There are two types of drivers on the road. The first type is people trying to get somewhere, while the second group is people who are out for a ride. You’re not always stuck in one group or another. Sometimes you have an appointment to make; while on other occasions, you have all the time in the world. My dad was part of the gotta-get-there group. Once he got in the car, he didn’t stop for anything unless it was gas. Although he was our family’s driver, I don’t think he liked it much.
I’m part of the second group. On a day like today, sunny and temperatures in the mid-seventies, I relish driving an excellent machine down back roads with the windows down so the wind can blow where my hair used to be. These are the times when I feel most alive and free. Nothing beats driving an empty winding road with a hot blond beside you in the passenger seat—even if it’s just my blow-up doll—er, sorry. I got carried away there. I see a time soon when we’ll have autonomous vehicles, and that’s fine as long as I’m not in one.
That brings me to one of our community’s best features—the road leaving town. Up until the Second World War, our trail carried most of the traffic between Phoenix, Prescott, and Flagstaff. At that time it was part of the U.S. highway system, and its designation was US89. After the Highway Department opened the last section of Interstate 17, the Feds depreciated our road, and now it’s officially Arizona State Route 89. During its heyday, US89 stretched between the Mexican Border at Nogales and Canada at Glacier National Park, but today it stops at the US66 junction in Flagstaff.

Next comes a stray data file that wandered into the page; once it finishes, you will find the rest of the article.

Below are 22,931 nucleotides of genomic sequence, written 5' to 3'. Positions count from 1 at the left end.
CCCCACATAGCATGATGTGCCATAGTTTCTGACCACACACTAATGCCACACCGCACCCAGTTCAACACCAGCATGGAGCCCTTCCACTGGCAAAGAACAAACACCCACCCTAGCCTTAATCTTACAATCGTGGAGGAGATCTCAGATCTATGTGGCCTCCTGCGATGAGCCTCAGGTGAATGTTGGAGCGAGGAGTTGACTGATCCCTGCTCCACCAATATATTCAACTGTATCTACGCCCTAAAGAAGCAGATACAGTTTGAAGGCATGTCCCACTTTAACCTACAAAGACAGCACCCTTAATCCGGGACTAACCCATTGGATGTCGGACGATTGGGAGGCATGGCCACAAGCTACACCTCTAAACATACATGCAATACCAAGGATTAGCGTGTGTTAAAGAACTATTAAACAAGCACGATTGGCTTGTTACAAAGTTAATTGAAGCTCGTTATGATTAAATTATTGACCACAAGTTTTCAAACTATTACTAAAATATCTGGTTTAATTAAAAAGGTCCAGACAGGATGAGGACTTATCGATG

Now that most of the traffic is on the freeway, SR89 has become a scenic back road that drivers love with low traffic, almost no trucks, plenty of curves, and a variety of scenery. I can prove it. On any weekend you can sit in your lawn chair at our park’s driveway and watch clusters of geezers on Harleys, boy-racers on rice rockets, and waves of sports car clubs headed north on Saturdays and south on Sundays. On weekdays, the proving ground boys’ wiz by driving disguised test cars and trucks. You know they’re having fun because you can see dilated eyes behind their Ray Bans and they have big grins on their faces.
When I thought about this week’s featured image, I wanted the road front and center, and the spot that I chose is where SR89 heads towards the Weavers as if they’re going to crash. They don’t however, because, at the last moment, the road turns right and starts up Yarnell Hill. If you’re traveling in a group, that’s where the race starts—well, actually I don’t need others because I raced in autocrosses—ask Queen Anne.
For this shot that I named 89 Sunrise, I wanted to have my tripod in the middle of the street, so I needed an empty road. That’s why I got there and set up before this morning’s sunrise. The highway is the subject of my image, but the Weaver’s aren’t bad either. In this shot, there’s a lot of green, but in a few weeks, it will turn golden brown.
You can see a larger version of 89 Sunrise on its Web Page by clicking here. I hope you enjoy viewing this week’s post and come back next week when we’ll start a month of featured images from another Arizona place.
Until next time — jw
PS—As I was finishing up this morning’s shot, I could hear a freight train pulling the Wickenburg grade, some four miles away. So I quickly packed up and rushed down to the crossing and got this image. It’s not the shot that I described last week, but at least it’s a train.